Another homemade fermented food to share! I happened to arrive on the farm at a time when there is plenty of milk to go around, and then some, thanks to the calves. All the extra milk around means there has been an opportunity to make yogurt and/or cheese everyday. With yogurt being as easy as it is, I chose to take advantage and finally partake in something I’ve been meaning to learn for years. There have been some cheese cultures ordered so expect for cheese recipes in the near future.
Below is the recipe Rebecca (thanks Rebecca!) taught me last week. I intend to always follow this as it makes for some pretty amazing yogurt! So get your thermometer and make some yourself!
1. Slowly heat 10 L milk in large pot on stove, stirring frequently to avoid burning the milk. Heat until milk has reached 82-84 degrees C.
2. Once milk has reached the right temperature, transfer pot into an cold water bath (kitchen sink works well). Allow pot to cool in bath until the milk has reached 44 degrees C. You may to need to drain the water a few times and refill with cold water as the hot pot will make the sink water warm and slow the cooling process.
2. When milk is between 42- 44 degrees C, stir in roughly 1/2 to 3/4 L of plain yogurt for a starter culture. Make sure the plain yogurt is labeled with “contains live ingredients” to ensure the proper live bacteria. Here you can eyeball it and not worry about specific measurements. If you do want to follow a “proper” measurement – 1 tbsp of yogurt stater per L of milk will do the trick.
3. Stir yogurt into milk until most large clumps are separated.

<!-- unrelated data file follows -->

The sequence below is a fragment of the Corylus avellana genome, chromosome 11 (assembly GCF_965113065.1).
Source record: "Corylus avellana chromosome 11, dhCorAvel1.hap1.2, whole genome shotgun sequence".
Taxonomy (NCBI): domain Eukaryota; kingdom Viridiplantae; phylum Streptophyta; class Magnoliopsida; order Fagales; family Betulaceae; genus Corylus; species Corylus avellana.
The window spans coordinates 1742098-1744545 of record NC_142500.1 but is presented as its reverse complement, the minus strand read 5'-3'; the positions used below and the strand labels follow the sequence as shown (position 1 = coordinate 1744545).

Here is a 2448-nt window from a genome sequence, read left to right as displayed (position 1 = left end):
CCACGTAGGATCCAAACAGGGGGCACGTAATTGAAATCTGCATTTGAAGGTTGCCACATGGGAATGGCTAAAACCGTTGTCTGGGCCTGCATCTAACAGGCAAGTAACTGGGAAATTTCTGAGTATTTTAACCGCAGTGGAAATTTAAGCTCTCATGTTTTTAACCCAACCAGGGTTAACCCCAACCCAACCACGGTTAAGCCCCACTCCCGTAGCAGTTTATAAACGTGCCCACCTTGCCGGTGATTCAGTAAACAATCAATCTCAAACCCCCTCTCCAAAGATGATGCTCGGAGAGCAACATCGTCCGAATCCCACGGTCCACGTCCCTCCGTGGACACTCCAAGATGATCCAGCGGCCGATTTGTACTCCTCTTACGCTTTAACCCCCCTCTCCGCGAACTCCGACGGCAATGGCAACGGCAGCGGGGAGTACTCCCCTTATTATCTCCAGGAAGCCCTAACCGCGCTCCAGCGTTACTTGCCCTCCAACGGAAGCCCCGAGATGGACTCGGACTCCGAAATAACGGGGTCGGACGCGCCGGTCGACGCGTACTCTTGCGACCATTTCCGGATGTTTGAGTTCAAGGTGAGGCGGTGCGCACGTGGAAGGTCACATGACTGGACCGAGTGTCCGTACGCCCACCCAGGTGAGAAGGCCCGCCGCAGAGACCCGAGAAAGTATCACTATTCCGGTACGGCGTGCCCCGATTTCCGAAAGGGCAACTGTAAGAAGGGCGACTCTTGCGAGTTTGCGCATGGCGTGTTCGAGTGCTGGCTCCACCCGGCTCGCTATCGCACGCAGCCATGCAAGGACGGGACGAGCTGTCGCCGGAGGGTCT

4. Transfer milk into quart glass jars or any storage container of your choice. Cap the jar tightly and place in pre-heated insulated cooler. Close the lid of cooler and place in a warm spot where it will not be disturbed.
5. Check yogurt at 24 hours. At this point the yogurt should be settled and relatively thick and the “perfect sour”. If you prefer more sour yogurt simply let it sit in the warm cooler for longer.
6. Transfer labeled yogurt container(s) into refrigerator and enjoy!
7. Be sure to save some yogurt for the next batch :)
*Tailor the recipe to however much yogurt you want. We are clearly swimming in milk over here for 10-12L is nothing – but it’s probably a bit much for most individuals. And as always be sure to use organic milk.
**Make vanilla yogurt by adding the seeds from a vanilla bean to some of your batch. Simply scrap the inside of a vanilla bean and stir seeds into yogurt before you pour into individual jars/containers. For 2 L of vanilla yogurt, I used the seeds from one bean. Tailor to your preferences!
Note there is nothing low fat about my recipe – we use fresh milk from the cows. If you choose to go the low-fat route, it may result in a less thick yogurt.